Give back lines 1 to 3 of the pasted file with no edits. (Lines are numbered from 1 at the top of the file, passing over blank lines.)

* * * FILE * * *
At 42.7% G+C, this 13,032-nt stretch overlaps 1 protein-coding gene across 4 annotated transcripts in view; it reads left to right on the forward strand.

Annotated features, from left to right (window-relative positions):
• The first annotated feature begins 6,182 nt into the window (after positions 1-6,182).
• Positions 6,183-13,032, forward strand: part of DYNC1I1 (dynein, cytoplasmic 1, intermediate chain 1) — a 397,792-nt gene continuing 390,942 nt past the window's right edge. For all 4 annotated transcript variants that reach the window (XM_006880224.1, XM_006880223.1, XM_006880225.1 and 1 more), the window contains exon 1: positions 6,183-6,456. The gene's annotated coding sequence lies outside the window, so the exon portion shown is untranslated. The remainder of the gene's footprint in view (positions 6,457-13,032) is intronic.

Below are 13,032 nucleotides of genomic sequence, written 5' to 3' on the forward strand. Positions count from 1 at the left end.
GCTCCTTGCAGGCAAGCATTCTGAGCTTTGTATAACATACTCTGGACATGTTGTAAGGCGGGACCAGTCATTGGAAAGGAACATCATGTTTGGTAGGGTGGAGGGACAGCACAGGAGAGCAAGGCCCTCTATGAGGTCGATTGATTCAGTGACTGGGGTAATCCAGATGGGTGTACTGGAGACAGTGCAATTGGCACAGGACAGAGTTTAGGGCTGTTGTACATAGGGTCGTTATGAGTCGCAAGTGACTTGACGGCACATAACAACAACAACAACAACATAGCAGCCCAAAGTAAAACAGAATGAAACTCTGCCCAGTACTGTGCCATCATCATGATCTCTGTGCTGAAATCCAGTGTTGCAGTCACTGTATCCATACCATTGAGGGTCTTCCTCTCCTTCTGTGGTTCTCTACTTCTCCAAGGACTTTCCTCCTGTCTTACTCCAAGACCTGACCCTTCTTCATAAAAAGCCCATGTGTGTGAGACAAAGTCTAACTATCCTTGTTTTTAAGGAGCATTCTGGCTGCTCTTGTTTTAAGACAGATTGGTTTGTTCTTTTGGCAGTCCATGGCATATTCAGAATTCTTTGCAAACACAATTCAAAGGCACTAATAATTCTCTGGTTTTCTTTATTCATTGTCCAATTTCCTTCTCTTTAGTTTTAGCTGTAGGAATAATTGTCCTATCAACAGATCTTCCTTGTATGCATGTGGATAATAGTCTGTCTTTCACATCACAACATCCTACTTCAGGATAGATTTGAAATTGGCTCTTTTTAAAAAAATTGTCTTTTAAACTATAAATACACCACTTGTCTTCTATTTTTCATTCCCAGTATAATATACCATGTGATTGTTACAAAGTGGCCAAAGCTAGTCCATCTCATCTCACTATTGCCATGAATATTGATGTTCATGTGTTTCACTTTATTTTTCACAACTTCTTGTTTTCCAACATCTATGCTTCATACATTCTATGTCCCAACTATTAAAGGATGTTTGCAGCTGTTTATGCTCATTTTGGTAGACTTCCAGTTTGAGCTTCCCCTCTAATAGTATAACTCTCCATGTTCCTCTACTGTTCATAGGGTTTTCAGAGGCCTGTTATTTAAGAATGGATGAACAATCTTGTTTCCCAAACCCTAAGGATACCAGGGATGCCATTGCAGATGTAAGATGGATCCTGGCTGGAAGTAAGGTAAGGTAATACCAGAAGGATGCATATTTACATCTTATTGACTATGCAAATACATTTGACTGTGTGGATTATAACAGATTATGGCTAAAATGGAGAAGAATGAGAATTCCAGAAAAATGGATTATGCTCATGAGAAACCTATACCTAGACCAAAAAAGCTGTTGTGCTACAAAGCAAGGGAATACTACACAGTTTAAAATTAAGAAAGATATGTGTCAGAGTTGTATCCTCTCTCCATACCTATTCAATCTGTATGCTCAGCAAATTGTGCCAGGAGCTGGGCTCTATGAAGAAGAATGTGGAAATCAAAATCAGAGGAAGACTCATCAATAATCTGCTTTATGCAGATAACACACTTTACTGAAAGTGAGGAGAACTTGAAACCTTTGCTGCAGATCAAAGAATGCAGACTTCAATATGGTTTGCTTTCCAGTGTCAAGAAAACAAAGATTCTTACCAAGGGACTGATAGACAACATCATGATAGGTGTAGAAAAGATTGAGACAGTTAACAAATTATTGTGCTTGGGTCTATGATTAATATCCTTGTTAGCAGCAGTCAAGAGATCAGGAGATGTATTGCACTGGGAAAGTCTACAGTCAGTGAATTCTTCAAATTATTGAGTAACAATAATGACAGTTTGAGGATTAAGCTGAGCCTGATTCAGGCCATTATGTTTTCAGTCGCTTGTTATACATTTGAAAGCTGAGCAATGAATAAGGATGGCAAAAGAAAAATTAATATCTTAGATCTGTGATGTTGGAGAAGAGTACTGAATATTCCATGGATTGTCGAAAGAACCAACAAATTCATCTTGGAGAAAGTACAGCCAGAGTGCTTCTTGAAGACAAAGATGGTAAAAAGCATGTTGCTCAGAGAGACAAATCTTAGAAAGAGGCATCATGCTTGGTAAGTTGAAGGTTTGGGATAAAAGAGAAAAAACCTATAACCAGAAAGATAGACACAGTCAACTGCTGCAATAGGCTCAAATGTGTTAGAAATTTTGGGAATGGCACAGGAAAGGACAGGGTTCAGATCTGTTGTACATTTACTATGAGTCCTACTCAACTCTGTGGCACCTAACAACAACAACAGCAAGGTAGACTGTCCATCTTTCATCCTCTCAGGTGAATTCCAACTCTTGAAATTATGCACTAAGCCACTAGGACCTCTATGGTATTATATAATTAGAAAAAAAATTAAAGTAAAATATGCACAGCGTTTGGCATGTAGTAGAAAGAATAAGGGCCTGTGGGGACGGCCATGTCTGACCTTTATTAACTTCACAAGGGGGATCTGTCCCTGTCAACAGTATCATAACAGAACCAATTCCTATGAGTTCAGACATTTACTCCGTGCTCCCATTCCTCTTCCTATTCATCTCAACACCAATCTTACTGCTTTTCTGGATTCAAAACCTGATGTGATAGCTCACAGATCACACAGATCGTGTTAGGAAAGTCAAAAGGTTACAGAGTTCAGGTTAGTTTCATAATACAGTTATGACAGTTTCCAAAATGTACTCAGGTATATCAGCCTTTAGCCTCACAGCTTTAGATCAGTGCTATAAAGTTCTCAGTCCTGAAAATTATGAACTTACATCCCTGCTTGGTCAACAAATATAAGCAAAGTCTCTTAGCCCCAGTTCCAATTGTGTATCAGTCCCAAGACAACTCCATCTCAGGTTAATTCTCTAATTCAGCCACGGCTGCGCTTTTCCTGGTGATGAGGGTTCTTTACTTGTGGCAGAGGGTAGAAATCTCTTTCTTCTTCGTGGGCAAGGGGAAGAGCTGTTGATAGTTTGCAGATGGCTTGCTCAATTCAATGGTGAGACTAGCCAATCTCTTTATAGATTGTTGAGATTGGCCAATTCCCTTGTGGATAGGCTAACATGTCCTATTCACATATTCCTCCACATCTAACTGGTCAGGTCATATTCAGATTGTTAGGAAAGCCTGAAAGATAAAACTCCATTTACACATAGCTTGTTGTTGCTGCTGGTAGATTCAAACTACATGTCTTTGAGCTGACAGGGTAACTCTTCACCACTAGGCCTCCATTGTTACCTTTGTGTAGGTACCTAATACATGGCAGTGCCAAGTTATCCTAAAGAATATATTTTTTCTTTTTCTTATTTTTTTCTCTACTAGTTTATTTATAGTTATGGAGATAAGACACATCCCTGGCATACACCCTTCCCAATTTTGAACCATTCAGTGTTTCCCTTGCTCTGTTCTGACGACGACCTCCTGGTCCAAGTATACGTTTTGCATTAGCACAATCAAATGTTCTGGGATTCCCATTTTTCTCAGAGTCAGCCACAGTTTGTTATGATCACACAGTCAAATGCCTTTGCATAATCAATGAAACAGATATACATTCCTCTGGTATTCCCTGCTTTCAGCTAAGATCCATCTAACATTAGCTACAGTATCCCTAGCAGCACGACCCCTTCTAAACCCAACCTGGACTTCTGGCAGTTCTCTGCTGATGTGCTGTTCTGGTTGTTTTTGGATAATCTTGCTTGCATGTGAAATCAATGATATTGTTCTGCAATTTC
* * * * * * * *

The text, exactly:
At 42.7% G+C, this 13,032-nt stretch overlaps 1 protein-coding gene across 4 annotated transcripts in view; it reads left to right on the forward strand.

Annotated features, from left to right (window-relative positions):
• The first annotated feature begins 6,182 nt into the window (after positions 1-6,182).